Hope Solo: U.S. needs a goalkeeper, but I would need an answer

Getty Images
0 Comments

NEW YORK — Hope Solo hasn’t retired — “It’s hard to retire when you got fired,” she repeated Tuesday, referencing her 2016-17 U.S. Soccer suspension and contract termination — but she also would not return to the U.S. national team under the current state.

“If Jill came to me today, Jill Ellis, the coach of the women’s team, and said, ‘Hope, we need a goalkeeper,’ — which they do — ‘can you come back and help us win the World Cup?’ I’d say to her, ‘Are you guys abiding by federal law?'” Solo said at the Hashtag Sports event in Manhattan. “That’s the only question I have to ask back and see what the answer is. We all know that they are not abiding by federal law, so I can not stand for that at this point.”

In January, Solo filed a complaint against U.S. Soccer with the U.S. Olympic Committee, accusing it of illegally favoring Major League Soccer. On Tuesday, she called the current labor agreement agreed to in April 2017 as “eye candy,” saying it yielded more pay for female players but fewer players on contract.

Solo, 36, has not played for club or country since she was suspended six months by U.S. Soccer in August 2016 after she called Sweden’s national team “a bunch of cowards” after beating the Americans in the Rio Olympic quarterfinals.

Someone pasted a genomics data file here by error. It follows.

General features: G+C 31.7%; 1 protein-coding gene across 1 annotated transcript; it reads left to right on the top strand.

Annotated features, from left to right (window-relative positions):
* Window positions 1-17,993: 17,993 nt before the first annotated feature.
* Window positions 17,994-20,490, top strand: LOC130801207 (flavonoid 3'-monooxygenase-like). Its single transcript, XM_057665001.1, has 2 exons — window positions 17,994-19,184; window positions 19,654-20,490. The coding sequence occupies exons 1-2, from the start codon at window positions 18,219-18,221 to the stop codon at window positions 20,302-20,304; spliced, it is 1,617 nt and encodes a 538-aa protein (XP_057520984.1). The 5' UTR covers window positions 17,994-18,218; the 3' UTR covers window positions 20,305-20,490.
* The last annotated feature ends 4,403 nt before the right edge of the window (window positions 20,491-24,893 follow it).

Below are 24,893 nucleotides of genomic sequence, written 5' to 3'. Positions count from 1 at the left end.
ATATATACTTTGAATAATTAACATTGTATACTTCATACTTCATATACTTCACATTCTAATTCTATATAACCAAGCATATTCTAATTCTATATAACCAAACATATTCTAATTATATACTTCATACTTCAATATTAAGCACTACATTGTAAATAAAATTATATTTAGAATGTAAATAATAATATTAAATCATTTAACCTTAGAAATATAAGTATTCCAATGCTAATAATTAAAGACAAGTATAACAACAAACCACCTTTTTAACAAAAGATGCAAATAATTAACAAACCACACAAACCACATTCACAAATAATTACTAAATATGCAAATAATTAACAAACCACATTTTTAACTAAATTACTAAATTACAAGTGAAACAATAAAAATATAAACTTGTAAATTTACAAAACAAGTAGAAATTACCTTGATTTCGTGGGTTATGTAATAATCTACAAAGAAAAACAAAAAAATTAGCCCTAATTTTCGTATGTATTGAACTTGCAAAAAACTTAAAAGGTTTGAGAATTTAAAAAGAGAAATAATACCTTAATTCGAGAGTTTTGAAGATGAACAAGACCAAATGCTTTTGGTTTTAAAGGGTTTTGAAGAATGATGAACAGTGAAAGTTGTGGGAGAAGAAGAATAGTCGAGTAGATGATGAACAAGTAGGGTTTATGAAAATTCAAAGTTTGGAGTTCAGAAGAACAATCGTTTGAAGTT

She was the No. 1 goalie for the U.S. at the 2008, 2012 and 2016 Olympics and 2007, 2011 and 2015 World Cups, taking two Olympic gold medals and a World Cup title and compiling 202 caps.

“If I didn’t have that World Cup victory, I’m not sure I could have ever left the game,” Solo said Tuesday. “I would have been back on the field at all costs. But I got my World Cup victory, and, for me as a young girl, more than the Olympics, that’s something I needed in my life, that I always wanted to accomplish. If I hadn’t had that, then I’m not sure I’d be happy with my career.”

Solo said she would “be perfectly happy out of the public eye” living on her 60 acres of North Carolina farmland with husband Jerramy Stevens. She was adamant that she would not run for U.S. Soccer president again, as she did unsuccessfully last winter.

Solo has said she has turned down offers to play overseas and would not return to the National Women’s Soccer League because it is run by U.S. Soccer.

“For me, competing means competing at the highest level,” said Solo, who in 2020 will be older than any previous U.S. Olympic soccer player. “That would be the World Cup. That would be the Olympics. And if I can’t play for my country, then it’s hard for me to go move to France and play professional league soccer when I want to play for my country. I want to play in World Cups and Olympics.

“If I went back and played club ball, it would be in Europe.”

And does she she herself ever doing that?

“I don’t shut out opportunities, so who knows,” Solo said.

The Associated Press contributed to this report.

MORE: Carli Lloyd on retirement plans, career milestones, more in Q&A

OlympicTalk is on Apple News. Favorite us!

Ironman Kona World Championships return for first time in three years, live on Peacock

Ironman Kona World Championship
Ironman
0 Comments

The Ironman Kona World Championships return after a three-year hiatus with a new format, live on Peacock on Thursday and Saturday at 12 p.m. ET.